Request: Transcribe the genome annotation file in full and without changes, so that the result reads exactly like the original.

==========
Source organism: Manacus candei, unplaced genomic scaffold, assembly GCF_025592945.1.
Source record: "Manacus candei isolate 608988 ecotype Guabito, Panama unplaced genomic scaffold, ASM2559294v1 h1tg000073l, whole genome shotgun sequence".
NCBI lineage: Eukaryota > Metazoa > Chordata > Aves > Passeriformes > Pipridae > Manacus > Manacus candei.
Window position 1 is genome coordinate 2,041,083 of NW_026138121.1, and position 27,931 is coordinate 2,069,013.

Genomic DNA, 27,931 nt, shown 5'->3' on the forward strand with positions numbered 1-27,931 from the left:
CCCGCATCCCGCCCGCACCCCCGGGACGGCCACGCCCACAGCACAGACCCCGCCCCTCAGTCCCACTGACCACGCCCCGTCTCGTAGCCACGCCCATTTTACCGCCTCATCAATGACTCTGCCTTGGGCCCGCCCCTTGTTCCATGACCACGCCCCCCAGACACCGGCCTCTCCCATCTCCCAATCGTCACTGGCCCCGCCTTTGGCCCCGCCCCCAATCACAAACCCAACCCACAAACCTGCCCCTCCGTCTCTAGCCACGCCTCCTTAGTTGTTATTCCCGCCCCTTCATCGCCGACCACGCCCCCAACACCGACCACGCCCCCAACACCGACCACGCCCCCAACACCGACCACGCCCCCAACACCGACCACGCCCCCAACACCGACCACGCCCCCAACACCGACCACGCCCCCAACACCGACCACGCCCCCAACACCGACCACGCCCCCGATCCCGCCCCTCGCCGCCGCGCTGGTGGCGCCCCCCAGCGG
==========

Source organism: Manacus candei, unplaced genomic scaffold, assembly GCF_025592945.1.
Source record: "Manacus candei isolate 608988 ecotype Guabito, Panama unplaced genomic scaffold, ASM2559294v1 h1tg000073l, whole genome shotgun sequence".
NCBI lineage: Eukaryota > Metazoa > Chordata > Aves > Passeriformes > Pipridae > Manacus > Manacus candei.
Window position 1 is genome coordinate 2,041,083 of NW_026138121.1, and position 27,931 is coordinate 2,069,013.

Genomic DNA, 27,931 nt, shown 5'->3' on the forward strand with positions numbered 1-27,931 from the left:
CCCGCATCCCGCCCGCACCCCCGGGACGGCCACGCCCACAGCACAGACCCCGCCCCTCAGTCCCACTGACCACGCCCCGTCTCGTAGCCACGCCCATTTTACCGCCTCATCAATGACTCTGCCTTGGGCCCGCCCCTTGTTCCATGACCACGCCCCCCAGACACCGGCCTCTCCCATCTCCCAATCGTCACTGGCCCCGCCTTTGGCCCCGCCCCCAATCACAAACCCAACCCACAAACCTGCCCCTCCGTCTCTAGCCACGCCTCCTTAGTTGTTATTCCCGCCCCTTCATCGCCGACCACGCCCCCAACACCGACCACGCCCCCAACACCGACCACGCCCCCAACACCGACCACGCCCCCAACACCGACCACGCCCCCAACACCGACCACGCCCCCAACACCGACCACGCCCCCAACACCGACCACGCCCCCAACACCGACCACGCCCCCGATCCCGCCCCTCGCCGCCGCGCTGGTGGCGCCCCCCAGCGG